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Archaeology & History

'Holy grail of shipwrecks' worth $20 billion to be raised from the seabed

By T.K. Randall
November 6, 2023 · Comment icon 5 comments

The San Jose goes down during the battle of Cartagena.
Nobody can agree on who actually owns the gold. Image Credit: CC-BY-SA-3.0 / Samuel Scott
A 300-year-old Spanish galleon carrying enormous amounts of gold and jewels could soon see the light of day again.
Discovered in 2015 off the coast of Colombia, the 62-gun galleon San Jose went down on June 8, 1708 along with 600 members of its crew while engaged in a battle with the British during the War of Spanish Succession.

The wreck of the San Jose was a particularly significant find because it was thought to be carrying a treasure trove of gold and jewels worth around $20 billion in today's money.

Now, three centuries after it fell beneath the waves, the ship is set to be raised by the Colombian government before President Gustavo Petro ends his current term in office in 2026.

The move, however, has generated an ongoing dispute between the Colombian government, the Spanish government and various other third parties over who actually owns the gold.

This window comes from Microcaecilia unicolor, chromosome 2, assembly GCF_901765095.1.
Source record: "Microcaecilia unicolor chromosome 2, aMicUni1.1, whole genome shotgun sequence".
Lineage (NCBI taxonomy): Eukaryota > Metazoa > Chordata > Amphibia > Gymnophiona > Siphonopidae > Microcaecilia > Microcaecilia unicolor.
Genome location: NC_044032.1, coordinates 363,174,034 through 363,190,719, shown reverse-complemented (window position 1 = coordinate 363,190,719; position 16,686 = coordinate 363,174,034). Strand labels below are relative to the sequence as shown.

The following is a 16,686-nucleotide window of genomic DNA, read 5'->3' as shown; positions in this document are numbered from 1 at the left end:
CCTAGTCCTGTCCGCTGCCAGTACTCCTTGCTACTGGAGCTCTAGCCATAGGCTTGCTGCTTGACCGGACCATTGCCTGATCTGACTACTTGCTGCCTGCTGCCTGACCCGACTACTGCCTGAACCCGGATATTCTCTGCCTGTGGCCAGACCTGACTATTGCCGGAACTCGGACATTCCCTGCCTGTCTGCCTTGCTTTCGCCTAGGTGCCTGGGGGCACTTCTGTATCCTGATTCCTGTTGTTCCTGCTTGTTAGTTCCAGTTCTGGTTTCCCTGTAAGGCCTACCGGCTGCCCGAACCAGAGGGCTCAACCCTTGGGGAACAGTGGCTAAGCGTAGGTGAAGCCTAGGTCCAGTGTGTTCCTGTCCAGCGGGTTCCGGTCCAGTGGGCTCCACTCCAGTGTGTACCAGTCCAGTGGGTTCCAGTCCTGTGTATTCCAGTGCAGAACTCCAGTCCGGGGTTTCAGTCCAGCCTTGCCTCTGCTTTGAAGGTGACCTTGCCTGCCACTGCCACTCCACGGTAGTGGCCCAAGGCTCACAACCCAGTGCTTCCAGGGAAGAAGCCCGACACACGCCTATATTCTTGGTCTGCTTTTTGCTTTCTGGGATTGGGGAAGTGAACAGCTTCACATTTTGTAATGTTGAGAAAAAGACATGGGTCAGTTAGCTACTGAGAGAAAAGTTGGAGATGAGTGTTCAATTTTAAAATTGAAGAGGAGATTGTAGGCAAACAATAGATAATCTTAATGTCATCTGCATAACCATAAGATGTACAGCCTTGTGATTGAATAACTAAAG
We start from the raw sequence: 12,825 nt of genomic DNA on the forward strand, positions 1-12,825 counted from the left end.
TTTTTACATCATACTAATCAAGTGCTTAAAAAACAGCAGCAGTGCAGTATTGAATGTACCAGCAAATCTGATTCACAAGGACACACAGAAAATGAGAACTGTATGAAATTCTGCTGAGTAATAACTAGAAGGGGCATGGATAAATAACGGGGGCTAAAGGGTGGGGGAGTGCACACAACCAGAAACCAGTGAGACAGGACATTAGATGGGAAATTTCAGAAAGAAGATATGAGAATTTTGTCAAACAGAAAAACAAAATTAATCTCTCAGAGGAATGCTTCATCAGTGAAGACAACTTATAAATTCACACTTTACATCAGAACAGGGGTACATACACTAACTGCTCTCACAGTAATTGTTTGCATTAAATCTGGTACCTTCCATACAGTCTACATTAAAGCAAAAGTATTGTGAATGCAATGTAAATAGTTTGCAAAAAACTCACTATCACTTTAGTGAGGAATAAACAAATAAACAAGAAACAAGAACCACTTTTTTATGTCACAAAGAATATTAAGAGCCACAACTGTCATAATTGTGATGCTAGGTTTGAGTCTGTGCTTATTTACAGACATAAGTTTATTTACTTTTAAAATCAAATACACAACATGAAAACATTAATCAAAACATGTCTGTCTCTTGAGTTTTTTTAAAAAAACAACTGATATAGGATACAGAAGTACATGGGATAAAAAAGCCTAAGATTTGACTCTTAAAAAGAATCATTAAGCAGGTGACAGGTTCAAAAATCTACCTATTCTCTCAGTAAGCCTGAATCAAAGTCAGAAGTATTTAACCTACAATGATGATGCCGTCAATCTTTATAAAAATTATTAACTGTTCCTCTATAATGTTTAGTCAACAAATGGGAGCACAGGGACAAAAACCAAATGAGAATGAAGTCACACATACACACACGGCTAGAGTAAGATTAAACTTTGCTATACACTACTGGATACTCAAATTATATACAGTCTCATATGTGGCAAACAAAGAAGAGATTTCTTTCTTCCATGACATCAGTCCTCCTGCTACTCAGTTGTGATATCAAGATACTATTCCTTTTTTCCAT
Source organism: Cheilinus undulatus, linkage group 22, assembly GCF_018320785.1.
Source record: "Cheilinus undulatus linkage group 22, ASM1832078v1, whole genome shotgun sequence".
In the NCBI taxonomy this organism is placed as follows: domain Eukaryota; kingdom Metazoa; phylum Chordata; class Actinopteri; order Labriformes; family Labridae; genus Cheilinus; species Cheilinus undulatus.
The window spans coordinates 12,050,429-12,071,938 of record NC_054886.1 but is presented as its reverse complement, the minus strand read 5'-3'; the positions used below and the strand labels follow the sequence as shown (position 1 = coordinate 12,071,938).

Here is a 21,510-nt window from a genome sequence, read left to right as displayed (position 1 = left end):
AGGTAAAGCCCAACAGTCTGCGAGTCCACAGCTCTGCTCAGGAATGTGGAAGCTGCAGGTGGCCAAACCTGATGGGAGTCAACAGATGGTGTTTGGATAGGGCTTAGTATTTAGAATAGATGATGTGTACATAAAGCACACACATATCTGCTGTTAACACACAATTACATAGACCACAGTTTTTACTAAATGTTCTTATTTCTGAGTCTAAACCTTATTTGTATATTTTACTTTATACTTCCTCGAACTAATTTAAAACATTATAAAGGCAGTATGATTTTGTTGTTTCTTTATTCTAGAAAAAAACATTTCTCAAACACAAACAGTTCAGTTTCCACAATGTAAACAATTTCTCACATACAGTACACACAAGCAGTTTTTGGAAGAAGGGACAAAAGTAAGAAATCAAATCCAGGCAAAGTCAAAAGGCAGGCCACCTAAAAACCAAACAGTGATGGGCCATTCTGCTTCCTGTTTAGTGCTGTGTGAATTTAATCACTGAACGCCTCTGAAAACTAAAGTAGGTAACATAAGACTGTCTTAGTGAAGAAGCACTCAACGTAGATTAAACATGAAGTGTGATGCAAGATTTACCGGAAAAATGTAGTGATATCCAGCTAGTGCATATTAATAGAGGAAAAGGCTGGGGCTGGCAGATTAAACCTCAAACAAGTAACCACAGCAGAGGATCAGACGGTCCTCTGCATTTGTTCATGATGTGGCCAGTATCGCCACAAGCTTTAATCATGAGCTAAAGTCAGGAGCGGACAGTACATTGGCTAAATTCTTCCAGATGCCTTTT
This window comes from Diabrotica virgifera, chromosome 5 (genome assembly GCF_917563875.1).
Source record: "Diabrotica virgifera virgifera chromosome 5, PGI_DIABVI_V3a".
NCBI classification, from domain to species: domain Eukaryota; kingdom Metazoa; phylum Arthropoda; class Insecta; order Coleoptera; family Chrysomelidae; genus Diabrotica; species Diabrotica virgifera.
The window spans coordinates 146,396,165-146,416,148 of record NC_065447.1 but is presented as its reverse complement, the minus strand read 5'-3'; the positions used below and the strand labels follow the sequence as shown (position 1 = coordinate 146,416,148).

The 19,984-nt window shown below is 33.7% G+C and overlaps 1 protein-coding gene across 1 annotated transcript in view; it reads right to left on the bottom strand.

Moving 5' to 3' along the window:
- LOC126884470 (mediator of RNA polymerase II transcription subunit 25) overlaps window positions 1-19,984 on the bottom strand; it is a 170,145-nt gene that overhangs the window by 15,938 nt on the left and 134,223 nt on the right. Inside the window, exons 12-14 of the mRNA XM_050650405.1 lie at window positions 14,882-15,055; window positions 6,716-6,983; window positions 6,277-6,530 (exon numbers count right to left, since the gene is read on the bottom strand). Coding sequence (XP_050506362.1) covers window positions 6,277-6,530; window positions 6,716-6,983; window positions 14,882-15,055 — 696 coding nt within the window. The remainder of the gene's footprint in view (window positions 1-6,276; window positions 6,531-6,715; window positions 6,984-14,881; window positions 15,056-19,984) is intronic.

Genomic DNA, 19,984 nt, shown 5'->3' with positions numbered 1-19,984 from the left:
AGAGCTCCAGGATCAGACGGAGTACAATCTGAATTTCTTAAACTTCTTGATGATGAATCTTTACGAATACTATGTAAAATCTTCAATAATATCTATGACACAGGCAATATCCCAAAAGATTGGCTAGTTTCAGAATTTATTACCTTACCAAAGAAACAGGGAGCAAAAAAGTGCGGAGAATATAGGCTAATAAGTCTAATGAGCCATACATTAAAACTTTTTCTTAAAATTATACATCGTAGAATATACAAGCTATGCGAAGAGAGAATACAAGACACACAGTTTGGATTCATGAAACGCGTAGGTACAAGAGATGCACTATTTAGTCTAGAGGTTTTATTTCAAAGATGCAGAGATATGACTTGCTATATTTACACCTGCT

US-based salvage firm Sea Search Armada is suing for half the value of the treasure on the basis that it was the first to find the shipwreck, while the Colombian government disputes this claim, instead insisting that its own navy divers found it at a different location.

Spain, meanwhile, also disputes Colombia's claim to the treasure owing to the fact that the San Jose is a Spanish vessel, while the Qhara Qhara indigenous people of Bolivia have also entered the ring on the basis that its people were forced to mine the gold and jewels that the ship was carrying.

Others, again, believe that the shipwreck is a war grave and that it should simply be left alone.

All in all, the whole thing is a bit of legal quagmire and it remains unclear who will actually end up with the treasure if and when the San Jose does get raised from the ocean floor.

Source: Mail Online | Comments (5)

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Recent comments on this story
Comment icon #1 Posted by and-then 27 days ago
I wonder when Smaug will arrive? 
Comment icon #2 Posted by Cho Jinn 27 days ago
Don’t you mean $21 Billion?
Comment icon #3 Posted by Antigonos 27 days ago
This is the first time that I’ve heard of an entire galleon being raised to get at its treasure. Need to find out more because there are some points the article doesn’t address. Is the ship in unusually good condition? After three centuries under saltwater most if not all wooden ships are in such bad shape they can’t be raised in one piece. Do they know where in the hull the treasure is stored? There’s the problem of losing treasure as the ship is raised if it’s not sealed or reasonably securely contained in one spot. What is the depth of the water it’s lying in, and what’s the ... [More]
Comment icon #4 Posted by Hankenhunter 27 days ago
A legal quagmire of epic proportions. This will be an even bigger fight than the Atocha was.
Comment icon #5 Posted by Still Waters 26 days ago

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